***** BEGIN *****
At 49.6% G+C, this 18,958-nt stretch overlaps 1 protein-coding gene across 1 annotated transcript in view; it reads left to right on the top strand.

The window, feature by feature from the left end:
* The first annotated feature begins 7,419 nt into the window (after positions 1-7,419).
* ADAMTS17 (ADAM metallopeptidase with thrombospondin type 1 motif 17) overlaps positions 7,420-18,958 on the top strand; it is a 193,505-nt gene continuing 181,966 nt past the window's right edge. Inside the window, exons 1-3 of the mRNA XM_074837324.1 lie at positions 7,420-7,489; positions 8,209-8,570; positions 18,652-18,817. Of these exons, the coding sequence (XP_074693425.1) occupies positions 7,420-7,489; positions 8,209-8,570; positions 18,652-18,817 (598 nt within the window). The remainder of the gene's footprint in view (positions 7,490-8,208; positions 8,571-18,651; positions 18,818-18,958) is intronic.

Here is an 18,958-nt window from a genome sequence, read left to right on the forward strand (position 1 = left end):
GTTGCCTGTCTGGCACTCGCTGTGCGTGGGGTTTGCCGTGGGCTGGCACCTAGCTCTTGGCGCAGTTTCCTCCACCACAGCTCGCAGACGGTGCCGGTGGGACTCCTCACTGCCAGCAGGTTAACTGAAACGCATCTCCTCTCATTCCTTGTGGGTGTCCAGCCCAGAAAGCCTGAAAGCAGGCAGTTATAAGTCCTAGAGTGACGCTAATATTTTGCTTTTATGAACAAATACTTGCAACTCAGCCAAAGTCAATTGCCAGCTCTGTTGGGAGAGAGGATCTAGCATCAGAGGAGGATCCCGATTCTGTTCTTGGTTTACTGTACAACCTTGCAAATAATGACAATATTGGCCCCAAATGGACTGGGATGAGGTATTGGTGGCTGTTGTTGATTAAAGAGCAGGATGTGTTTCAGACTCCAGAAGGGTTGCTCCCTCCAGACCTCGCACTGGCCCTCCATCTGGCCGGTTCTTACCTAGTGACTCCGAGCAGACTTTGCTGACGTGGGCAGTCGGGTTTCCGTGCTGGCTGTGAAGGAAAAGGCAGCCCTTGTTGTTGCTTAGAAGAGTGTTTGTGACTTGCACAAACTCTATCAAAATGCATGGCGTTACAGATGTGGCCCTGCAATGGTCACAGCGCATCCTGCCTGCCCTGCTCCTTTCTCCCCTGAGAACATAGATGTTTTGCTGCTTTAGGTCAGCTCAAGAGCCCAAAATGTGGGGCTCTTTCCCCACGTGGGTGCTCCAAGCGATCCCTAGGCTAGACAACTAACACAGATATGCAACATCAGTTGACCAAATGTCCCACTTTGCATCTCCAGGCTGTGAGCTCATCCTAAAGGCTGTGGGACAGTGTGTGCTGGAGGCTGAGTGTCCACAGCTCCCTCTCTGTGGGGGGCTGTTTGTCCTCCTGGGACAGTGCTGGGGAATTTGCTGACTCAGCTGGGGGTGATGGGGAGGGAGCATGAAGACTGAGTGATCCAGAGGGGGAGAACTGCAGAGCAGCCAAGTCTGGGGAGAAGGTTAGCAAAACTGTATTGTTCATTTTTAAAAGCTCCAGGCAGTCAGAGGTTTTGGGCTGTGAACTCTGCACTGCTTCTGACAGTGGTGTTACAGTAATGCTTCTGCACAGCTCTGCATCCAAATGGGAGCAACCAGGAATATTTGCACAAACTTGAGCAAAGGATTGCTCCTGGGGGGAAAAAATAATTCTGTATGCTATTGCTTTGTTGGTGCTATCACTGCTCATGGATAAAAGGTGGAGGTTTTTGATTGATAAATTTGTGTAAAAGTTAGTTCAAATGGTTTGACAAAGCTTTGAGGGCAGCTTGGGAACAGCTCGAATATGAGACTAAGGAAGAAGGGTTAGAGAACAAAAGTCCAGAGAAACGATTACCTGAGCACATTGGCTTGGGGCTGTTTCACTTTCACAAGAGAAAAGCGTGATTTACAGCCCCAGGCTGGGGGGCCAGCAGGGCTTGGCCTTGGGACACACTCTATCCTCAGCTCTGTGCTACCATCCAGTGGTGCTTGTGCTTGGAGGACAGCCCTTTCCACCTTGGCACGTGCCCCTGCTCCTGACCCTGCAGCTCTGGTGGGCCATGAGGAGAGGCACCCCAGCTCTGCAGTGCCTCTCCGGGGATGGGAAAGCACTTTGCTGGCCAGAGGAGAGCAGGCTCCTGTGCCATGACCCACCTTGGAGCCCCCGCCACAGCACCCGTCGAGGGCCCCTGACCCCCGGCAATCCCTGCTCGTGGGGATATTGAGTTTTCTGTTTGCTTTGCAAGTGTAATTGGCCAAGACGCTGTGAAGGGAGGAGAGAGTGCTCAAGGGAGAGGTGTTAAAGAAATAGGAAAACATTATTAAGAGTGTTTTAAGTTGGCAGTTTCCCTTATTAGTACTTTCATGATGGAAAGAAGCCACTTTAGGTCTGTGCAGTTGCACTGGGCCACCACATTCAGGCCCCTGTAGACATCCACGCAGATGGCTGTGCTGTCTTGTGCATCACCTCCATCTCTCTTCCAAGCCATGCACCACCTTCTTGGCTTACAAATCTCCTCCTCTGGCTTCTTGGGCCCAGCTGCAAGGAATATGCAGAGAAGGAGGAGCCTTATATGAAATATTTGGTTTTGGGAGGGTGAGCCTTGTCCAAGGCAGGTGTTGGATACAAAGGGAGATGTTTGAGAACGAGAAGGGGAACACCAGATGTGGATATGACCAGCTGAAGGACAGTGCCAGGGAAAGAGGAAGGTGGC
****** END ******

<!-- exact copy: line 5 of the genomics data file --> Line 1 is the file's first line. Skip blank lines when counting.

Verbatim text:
Here is an 18,958-nt window from a genome sequence, read left to right on the forward strand (position 1 = left end):